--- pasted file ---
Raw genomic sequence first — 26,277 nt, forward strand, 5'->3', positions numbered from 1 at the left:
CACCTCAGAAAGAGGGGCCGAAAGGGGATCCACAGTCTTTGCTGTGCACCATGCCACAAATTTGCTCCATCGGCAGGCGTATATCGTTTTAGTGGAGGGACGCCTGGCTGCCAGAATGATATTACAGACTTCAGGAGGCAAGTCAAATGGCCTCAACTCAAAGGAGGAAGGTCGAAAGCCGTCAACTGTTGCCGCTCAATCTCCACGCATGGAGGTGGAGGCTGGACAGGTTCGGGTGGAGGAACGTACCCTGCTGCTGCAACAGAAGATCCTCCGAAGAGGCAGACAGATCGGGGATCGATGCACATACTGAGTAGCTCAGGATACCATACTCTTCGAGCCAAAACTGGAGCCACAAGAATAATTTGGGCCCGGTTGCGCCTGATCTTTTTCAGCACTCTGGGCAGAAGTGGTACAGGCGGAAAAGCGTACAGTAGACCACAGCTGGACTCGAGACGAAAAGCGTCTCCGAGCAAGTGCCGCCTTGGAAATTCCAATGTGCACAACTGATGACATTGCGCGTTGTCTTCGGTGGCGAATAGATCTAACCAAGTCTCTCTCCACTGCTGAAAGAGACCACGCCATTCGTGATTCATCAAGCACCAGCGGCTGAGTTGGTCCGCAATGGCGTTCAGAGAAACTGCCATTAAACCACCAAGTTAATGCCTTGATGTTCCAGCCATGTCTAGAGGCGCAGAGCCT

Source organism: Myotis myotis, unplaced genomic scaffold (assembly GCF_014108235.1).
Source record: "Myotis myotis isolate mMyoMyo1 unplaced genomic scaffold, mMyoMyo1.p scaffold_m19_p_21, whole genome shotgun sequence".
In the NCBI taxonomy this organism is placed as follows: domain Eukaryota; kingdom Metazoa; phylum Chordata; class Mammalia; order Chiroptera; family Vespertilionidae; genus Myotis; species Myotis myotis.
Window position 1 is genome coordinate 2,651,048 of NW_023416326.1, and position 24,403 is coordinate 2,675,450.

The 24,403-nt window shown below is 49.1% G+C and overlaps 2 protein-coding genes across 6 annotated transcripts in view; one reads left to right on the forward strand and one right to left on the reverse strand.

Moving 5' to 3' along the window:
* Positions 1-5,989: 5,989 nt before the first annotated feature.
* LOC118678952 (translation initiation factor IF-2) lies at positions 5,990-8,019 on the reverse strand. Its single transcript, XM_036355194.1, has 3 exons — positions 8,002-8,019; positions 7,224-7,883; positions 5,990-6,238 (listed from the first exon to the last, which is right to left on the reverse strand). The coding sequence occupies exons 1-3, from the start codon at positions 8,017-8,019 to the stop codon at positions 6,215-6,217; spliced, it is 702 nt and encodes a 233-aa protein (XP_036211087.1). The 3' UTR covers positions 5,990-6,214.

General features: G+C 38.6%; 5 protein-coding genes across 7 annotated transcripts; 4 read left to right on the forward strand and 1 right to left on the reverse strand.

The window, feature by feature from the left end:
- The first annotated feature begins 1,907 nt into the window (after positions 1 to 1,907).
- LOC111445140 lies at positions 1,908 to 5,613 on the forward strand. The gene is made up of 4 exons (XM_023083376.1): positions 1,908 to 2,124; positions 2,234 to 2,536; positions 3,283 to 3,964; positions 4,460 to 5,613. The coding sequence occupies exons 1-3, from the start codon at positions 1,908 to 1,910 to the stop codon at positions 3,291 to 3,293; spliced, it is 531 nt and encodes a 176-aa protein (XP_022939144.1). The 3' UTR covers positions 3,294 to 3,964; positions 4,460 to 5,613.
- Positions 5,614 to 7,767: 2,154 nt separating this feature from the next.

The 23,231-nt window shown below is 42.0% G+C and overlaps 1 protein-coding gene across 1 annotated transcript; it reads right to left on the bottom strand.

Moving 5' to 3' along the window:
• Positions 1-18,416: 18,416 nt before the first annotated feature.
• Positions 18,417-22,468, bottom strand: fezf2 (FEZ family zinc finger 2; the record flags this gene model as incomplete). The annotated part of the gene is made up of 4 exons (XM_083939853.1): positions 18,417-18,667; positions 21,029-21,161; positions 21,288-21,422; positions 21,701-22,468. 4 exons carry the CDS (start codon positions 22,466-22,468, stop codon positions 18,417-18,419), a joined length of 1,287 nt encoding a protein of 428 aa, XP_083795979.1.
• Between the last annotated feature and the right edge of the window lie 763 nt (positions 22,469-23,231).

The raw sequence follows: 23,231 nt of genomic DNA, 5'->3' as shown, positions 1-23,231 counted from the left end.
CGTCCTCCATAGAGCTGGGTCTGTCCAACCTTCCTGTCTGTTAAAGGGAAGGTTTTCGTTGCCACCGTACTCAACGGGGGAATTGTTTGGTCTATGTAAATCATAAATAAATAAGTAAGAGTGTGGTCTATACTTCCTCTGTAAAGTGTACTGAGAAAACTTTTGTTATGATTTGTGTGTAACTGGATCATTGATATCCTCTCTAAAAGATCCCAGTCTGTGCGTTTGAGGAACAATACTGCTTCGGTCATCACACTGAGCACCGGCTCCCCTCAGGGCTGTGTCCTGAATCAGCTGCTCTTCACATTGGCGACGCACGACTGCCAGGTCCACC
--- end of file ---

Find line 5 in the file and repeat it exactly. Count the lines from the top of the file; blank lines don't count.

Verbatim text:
In the NCBI taxonomy this organism is placed as follows: domain Eukaryota; kingdom Metazoa; phylum Chordata; class Mammalia; order Chiroptera; family Vespertilionidae; genus Myotis; species Myotis myotis.